Submission to the Northern Ireland Office
on the Review of the Parades Commission from Community Relations
November 1999 (Item 4 amended October 2000)
The Community Relations Council welcomes the
opportunity to make a submission to the Northern Ireland Office
on the review of the Parades Commission. The Council is aware
that issues surrounding some parades continue to provoke tension
and sometimes violence in a number of our communities. It also
recognises that such tension is often inimical to good community
The Council, in its submission to the Independent
Review of Parades in October 1996, argued that "the issue
of parades must take into account the multi-faceted nature of
the problem, and that attempts to address it on any single level,
or through any single initiative, will not be adequate".
The Council recognises the importance of having
a body separate from the police making determinations on parades.
This has created an important distinction between the authority
making a determination and the police who uphold it. It is also
important this distinction once created, is not removed.
In this submission the Community Relations Council
would make the following comments:
1. Impact of parades on community relations:
There is a connection between parades and community
relations, either in local contexts or across Northern Ireland.
The Parades Commission, in its determinations, comments on the
possible impact to community relations of a parade. However, there
is no indication of how this is monitored, either before or after
the event, so that outcomes can inform future decisions. Nor is
there any indication of a base line used in the setting of judgements.
The Council is aware that there is a formal
process for mediation through the Commission's "authorised
officers". There is also an informal system that has been
used on a number of occasions. These people have come from a variety
of backgrounds, church, community, business and political representatives.
The fact that these people are not part of any formal structure
has, on occasions, been the very reason why they have been able
to perform a useful function and assist in a satisfactory outcome.
In looking at the use of mediation it is critical that the roles
both of formal and informal mediators are validated.
The process that leads up to a determination
on a parade can be as significant as the determination itself.
The Council would recommend that the Commission be asked to pay
due regard to the process.
If process is seen to be as inclusive as possible,
the experience of the Council is that participants are more likely
to accept the decision made. There is also a greater chance of
an accommodation or acceptance by antagonistic parties rather
than each perceiving a decision as a "victory" or a
The Council believes that it is important that
the community relations principles of equity, diversity and interdependence
are critical in the delivery of policies in Northern Ireland.
The application of these principles are all important in contentious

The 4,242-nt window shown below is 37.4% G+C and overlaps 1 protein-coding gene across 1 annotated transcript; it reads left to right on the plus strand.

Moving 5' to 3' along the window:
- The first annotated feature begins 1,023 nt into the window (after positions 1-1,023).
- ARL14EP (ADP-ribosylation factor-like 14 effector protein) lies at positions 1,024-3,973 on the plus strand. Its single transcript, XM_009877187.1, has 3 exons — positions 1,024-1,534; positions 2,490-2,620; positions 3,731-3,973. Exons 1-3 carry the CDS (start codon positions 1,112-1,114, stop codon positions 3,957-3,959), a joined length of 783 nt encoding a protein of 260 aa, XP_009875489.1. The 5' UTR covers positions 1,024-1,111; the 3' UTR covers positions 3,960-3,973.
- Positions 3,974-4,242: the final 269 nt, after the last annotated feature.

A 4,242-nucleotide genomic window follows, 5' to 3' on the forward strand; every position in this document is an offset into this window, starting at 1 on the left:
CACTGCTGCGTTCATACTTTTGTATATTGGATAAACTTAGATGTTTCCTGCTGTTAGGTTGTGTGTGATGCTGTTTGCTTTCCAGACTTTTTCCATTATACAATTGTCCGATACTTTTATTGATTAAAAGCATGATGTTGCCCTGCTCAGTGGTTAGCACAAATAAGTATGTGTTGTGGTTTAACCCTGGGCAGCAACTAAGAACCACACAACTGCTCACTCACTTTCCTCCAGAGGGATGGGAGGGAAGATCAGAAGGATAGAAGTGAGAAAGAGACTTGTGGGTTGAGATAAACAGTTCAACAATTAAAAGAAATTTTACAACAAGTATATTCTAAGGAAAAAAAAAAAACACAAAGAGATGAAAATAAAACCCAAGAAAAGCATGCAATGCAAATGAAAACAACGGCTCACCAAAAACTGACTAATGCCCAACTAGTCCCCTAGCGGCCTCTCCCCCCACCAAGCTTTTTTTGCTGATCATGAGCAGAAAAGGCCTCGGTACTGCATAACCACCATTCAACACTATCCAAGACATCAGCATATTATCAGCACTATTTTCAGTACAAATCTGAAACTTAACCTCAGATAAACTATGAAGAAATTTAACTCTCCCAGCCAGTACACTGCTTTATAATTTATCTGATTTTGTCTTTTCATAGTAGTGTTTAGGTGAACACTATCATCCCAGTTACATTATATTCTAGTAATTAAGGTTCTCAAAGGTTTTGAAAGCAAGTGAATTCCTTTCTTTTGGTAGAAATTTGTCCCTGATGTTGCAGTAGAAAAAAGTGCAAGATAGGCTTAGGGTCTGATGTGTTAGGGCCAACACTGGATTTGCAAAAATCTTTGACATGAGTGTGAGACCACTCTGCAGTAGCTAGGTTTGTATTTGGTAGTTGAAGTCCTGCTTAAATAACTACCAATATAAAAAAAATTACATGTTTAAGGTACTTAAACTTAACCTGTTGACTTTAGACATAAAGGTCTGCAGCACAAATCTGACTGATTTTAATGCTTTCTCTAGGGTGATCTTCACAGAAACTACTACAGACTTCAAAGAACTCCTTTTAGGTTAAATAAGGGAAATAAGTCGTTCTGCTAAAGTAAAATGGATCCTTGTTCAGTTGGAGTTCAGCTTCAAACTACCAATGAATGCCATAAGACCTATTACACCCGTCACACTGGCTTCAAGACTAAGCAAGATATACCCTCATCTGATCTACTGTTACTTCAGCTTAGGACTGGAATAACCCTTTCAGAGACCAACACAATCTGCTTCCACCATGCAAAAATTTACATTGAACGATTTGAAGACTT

areas such as parades.
The Community Relations Council, through a number
of funding measures, has provided support to enable the training
and assessment of marshals for the Apprentice Boys of Derry, and
Loyal Orange Lodge parades in Londonderry. The need for this type
of training has been recognised by observers. The need is also
highlighted in the Patten Report. There has not been a commitment
from Government for funding of this on a large scale. A number
of Further Education Colleges have expressed an interest in taking
up this training on a wider scale (than solely for parades). The
Council is concerned that if support is not given in the near
future, much of the good work of the pilot schemes might be lost.
Funding was provided by the Department of Higher
and Further Education and Training and Employment to enable FE
Colleges to train staff to enable them to deliver courses in marshalling.
The lead college is Dungannon FE College and as a result a number
of Lodges and Districts have commenced formal marshal training.
Attached is a copy of an article from The Times Educational
Supplement on this.
The Council, together with other funders (such
as Making Belfast Work, Northern Ireland Voluntary Trust) has
supported the use of mobile phones for community activists at
interface areas during periods of potential disruption. This has
been shown as an aid in reducing tensions. While not always directly
connected to parade disputes, there is often a link. Again, we
suggest that there is a need for this type of initiative to receive
formal support and not left to ad hoc funding.
The Community Relations Council and other community
relations agencies has supported the opening up of the debates
around parades and cultural diversity. Such debates are ways of
increasing dialogue and helping towards an understanding of the
issues involved. The Council wants to see this type of work develop.
It is also aware that people from the Loyal Orders have been prepared
to engage with the Council specifically because the Council is
not perceived as the body which makes determinations about parades
etc. We believe that our independence has been useful and has
assisted in the opening up of dialogue and testing of initiatives
such as the marshal training and the Maiden City Festival. Until
now, the Council has kept the Commission informed on an ad
hoc basis. It now believes that more regular contact, possibly
on a six monthly basis, would be useful. The Council however is
anxious to distance itself from any formal part of the determination
process as this might affect its perceived neutrality and its
ability to engage with those who are opposed to the Parades Commission.
4 Not reported. Back